Understanding Pollution: Why Water Is the Reason of Life and Death

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Water.  50-65% of the adult human body is composed of it, and it covers 70% of the earth’s surface.  Westerners are surrounded by an abundance of water every day.  However, despite the fact that 70% of the earth’s surface is covered by water only 2.5% of that is fresh water.[i]  That being the case it is arguable that water is the most valuable resource on the planet.  It is one of the three essentials for human life; the other two being air, and food.  It is used in industries as varied as agriculture, and industrial production, and people are battling in courtrooms, statehouses, and in bloody wars over this precious commodity.  Water.  The necessity of life.

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No one can argue the need that the human body has for water. Anyone who has ever done a serious workout knows the absolutely amazing feeling of gulping down a bottle of water afterwards.  Most people know that water is important to their health, but do they really know all the benefits that water provides them?  The United States Geological Survey compiled a list of the necessary functions that water provides for the human body.  Firstly, water acts as a building material for every cell in your body.  Our internal body temperature is controlled by water through sweat and respiration. Carbohydrates and proteins are metabolized and transported by water in our bloodstream.  Water is used to remove waste from our bodies via urination, and acts as a shock absorber for our brains and spinal cords.  It is also used to lubricate our joints. [ii]  The absolute necessity of water to our continued survival and prosperity is beyond doubt.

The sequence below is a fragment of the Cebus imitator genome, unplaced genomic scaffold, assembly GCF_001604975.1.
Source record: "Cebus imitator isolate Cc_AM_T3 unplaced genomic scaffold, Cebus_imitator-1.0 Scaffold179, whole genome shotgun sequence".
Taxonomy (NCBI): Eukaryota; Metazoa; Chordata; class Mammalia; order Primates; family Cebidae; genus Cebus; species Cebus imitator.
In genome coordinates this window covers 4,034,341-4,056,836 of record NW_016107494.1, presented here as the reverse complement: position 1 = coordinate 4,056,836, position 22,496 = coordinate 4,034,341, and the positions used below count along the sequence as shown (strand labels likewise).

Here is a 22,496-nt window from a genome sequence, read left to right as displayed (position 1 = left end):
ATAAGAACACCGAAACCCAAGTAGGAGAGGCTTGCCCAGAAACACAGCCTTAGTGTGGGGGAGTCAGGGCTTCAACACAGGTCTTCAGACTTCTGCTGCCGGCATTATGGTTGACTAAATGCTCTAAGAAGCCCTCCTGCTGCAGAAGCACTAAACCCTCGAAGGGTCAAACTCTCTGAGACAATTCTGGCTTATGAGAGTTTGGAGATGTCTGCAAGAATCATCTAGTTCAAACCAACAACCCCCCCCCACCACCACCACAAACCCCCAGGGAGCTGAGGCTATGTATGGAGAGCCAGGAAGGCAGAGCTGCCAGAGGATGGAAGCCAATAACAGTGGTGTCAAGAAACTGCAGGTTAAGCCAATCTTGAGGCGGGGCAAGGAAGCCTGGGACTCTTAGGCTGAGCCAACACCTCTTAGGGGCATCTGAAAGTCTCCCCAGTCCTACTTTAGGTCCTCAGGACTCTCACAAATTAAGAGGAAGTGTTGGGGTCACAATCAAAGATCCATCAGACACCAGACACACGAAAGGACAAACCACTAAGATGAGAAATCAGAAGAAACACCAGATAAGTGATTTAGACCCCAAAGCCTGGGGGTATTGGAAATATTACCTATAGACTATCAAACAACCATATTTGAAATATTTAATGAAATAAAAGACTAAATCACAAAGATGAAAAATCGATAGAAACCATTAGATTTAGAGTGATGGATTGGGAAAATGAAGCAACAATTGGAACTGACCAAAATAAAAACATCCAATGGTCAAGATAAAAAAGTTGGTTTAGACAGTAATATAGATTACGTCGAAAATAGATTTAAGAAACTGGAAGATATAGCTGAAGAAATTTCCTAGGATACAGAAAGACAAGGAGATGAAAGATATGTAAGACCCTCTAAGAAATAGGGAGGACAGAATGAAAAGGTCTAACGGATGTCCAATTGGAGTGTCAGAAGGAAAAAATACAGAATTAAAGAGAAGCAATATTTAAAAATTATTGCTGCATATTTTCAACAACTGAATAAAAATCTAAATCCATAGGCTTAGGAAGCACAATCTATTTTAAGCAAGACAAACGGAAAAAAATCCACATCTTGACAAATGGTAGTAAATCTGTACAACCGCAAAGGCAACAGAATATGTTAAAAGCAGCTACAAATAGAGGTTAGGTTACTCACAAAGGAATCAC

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Aside from the value that water has simply for the human body’s need for it water is used in countless different industries worldwide.  Just to start off, the need for water in agriculture is enormous.  Roughly 70% of water usage around the globe is for use in agriculture and irrigation.[iii]  To provide enough food for basic survival for one person for one day requires two-three thousand liters of water. [iv]  Think about that for a moment.  Then, think about the fact that the earth’s population is continuing to rise.  According to the United States Census Bureau the world’s population in 1900 was 1,550,000,000.[v]  The world’s population in 2013 was 7,125,000,000.[vi]  In a little over a century the world’s population has grown by almost 6 billion.  Then remember that 70% of the world’s water is used solely for agriculture.  We then have 22% of water use going towards industrial production, and 8% for household use.[vii] As the population continues to rise so will water usage, and 2.5% is not an infinite number.

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Humanity knows the value of water.  It is a biological imperative, and as such is something worth fighting and dying for.  More than 3.4 million people die each year from water, sanitation, and hygiene-related causes, and the number of people living without access to water is equal to 2.5x the total population of the United States of America.[viii]  In the western United States, battles are being fought in courtrooms and state houses over peoples’ individual rights to water.[ix]  As the size of cities expand state governments are being forced to make choices over access to water.  Farmers, industrial plants, and urbanites are fighting over who should, and more importantly, who should not have access to water.  Meanwhile, in the Middle East 5% of the world’s population has access to only 1% of fresh water.  Former Egyptian president Anwar Sadat once said “The only matter that could take Egypt to war again is water.”[x]